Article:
The news comes amidst the clamour in the Indian startup ecosystem supporting the government’s data localisation policy.
“Google Pay, which is an unregulated platform, has the scope of using their customers’ data for their monetary gains with complete disregard for the users’ need for privacy,” Paytm wrote in a letter addressed to NPCI chief executive Dilip Asbe.
Paytm also brought in focus Google‘s sharing and storing of data outside India, presenting severe security implications in case of a data breach. While India focuses on data protection laws, Google is being allowed to share data with group companies and other third-party entities outside India.
“Recently, WhatsApp was directed to stop sharing users’ data with its parent company, Facebook. In light of this, it is disconcerting that Google Pay is sharing its users’ critical personal data with Google, group companies, payment participants,” the letter further added.
Explaining its stance in reply to Paytm’s letter, Google Spokesperson said, “Google Pay users have a direct relationship with Google — as per Google Pay terms of service a Google Account is opened with Google LLC. A common Google Account allows for checks and controls required for managing risk, fraud, spam and for enhancing security measures, that are applied across Google products. It runs as a common thread across Google products allowing for seamlessness of service that a user can avail of and benefit from. Google does not use any individual UPI transactions data for any monetisation purpose e.g. for advertisements.”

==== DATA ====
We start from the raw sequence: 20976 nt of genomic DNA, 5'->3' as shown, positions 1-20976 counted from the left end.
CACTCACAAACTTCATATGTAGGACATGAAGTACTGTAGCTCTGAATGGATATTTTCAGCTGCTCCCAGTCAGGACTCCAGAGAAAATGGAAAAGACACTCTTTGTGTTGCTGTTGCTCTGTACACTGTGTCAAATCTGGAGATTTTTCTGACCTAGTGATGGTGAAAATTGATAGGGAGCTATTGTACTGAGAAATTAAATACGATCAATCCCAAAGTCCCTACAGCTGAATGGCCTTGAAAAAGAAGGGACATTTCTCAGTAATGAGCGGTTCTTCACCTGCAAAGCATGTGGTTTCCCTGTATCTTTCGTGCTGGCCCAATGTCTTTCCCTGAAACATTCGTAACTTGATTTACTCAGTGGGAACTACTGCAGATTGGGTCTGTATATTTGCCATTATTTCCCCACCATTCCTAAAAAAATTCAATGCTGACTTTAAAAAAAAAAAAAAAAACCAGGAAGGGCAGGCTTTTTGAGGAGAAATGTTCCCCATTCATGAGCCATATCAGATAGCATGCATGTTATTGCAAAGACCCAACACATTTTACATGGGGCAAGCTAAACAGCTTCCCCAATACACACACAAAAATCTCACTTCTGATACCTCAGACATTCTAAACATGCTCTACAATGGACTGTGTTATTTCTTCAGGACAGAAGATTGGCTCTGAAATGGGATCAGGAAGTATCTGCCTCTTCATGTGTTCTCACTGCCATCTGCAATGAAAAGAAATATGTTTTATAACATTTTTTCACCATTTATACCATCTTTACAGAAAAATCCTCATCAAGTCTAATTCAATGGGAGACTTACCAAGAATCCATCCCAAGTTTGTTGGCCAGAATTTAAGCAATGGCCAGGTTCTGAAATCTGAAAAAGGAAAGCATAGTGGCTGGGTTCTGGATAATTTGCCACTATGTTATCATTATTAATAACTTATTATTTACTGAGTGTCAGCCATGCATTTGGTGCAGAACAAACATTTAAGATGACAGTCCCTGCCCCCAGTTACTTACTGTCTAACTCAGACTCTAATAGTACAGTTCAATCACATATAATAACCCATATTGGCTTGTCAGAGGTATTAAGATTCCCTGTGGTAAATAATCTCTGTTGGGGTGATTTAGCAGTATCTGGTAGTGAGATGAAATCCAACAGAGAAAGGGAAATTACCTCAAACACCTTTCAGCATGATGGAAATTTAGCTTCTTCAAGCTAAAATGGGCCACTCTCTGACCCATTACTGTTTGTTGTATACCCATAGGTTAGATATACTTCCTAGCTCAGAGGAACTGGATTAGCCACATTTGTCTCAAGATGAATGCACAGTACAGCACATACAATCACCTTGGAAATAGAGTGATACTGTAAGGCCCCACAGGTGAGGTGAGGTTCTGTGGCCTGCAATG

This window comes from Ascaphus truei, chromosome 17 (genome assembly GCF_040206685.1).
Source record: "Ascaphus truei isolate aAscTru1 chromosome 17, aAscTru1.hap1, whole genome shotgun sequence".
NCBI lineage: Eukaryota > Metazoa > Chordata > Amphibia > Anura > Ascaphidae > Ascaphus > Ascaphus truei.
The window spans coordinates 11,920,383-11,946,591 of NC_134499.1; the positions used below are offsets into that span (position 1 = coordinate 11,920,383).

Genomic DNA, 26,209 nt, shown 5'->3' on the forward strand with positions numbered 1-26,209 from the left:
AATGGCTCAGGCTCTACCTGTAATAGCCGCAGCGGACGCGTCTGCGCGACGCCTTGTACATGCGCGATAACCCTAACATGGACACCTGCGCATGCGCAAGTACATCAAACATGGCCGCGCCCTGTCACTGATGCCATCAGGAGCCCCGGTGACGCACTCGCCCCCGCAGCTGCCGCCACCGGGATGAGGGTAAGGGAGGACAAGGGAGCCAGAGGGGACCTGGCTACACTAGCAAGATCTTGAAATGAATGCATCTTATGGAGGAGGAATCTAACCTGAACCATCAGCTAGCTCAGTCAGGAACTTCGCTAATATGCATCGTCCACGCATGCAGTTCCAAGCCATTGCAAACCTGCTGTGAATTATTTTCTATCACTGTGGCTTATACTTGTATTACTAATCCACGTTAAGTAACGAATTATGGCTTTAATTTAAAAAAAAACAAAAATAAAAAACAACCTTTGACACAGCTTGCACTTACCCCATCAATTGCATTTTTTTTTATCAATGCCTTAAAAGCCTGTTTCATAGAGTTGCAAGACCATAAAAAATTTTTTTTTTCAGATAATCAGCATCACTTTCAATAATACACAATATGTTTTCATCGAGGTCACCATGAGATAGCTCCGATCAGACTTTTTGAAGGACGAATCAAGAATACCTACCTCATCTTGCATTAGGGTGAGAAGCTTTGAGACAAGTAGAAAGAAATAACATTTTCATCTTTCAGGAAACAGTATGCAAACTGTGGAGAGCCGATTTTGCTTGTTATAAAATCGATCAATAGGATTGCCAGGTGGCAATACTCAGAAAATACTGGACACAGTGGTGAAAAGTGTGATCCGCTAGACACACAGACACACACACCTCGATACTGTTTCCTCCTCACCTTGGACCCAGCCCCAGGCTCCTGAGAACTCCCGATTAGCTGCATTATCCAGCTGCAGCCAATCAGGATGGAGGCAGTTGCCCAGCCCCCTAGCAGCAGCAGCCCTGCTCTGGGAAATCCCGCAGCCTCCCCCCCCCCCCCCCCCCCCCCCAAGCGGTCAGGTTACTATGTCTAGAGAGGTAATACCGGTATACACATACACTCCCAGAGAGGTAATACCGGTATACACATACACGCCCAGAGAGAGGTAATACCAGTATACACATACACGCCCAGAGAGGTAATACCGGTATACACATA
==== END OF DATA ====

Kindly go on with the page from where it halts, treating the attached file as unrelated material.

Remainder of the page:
Paytm also batted for the need of a strong consumer data protection framework that addresses the privacy concerns of the Indian citizens and accords level playing field for all the involved players in the segment.
Alibaba has come in support of Paytm, in regards to the data localisation, and is keen on data localisation in every country, in order to foster data security.
It is to be noted that the letter comes after Justice BN Srikrishna panel has submitted its recommendations and the draft data protection bill, focusing on data localisation.
The draft bill seeks to ask multinational companies operating in India to store the data regarding Indian users to be stored in data servers located in India. This move seeks to protect sensitive and private data of the Indian citizens.
This is expected to affect the future plans of these companies they now have to factor in the additional costs of setting up data centres in India, in order to carry on their business.
Apart from this, RBI has further added to these companies woes by giving them a six-month deadline, that expires on October 15, to ensure that all payment system providers store data related to India users on servers inside the country.
It is to be seen how the data localisation initiative of the Indian government affects the Indian startups ecosystem and helps with the privacy issue in the country.